Despite post-2008 regulations, the boom-bust credit cycle continues to run wild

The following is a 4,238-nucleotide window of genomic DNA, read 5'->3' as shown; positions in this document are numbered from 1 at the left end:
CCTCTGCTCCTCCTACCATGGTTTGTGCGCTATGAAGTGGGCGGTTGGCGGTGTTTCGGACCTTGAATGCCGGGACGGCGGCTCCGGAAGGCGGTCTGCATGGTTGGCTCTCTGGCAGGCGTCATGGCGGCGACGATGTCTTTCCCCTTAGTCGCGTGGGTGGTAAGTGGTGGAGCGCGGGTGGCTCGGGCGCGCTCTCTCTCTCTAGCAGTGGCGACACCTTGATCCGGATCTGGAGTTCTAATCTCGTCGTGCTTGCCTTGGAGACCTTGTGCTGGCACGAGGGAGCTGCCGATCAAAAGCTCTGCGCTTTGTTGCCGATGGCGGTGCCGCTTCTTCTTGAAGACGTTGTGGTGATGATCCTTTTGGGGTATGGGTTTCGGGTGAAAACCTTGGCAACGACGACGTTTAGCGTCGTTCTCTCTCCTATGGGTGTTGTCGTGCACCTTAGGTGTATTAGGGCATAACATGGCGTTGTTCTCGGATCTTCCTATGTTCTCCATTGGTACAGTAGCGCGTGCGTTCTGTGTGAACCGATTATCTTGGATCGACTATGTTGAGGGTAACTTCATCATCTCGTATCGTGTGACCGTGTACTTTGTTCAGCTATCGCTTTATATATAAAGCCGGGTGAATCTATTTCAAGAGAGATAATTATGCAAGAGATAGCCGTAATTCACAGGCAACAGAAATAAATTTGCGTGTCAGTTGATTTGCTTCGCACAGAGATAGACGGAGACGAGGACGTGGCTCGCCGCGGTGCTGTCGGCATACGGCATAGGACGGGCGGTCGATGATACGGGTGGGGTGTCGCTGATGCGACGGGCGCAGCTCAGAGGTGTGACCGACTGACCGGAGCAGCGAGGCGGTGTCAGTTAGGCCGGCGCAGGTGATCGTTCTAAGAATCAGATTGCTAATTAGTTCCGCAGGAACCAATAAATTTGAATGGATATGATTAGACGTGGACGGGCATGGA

While recent reforms are welcome in many ways, there are still significant reasons to doubt that the post-crisis tightening of international financial regulation guarantees future financial and economic stability. The most important reason is that the reforms have focused too narrowly on ensuring that an unstable financial sector will not aggravate downturns by restricting the supply of credit. More attention needs to be paid to ensuring that an overly exuberant financial system does not weaken other parts of the economy by encouraging a rapid buildup of debt during upturns. Some combination of time-varying monetary and regulatory policies (a macrofinancial stability framework) will be required to do this. In addition, many of the individual regulatory measures taken to date, both macroprudential and microprudential, have shortcomings. Their coherence as a package has also been questioned.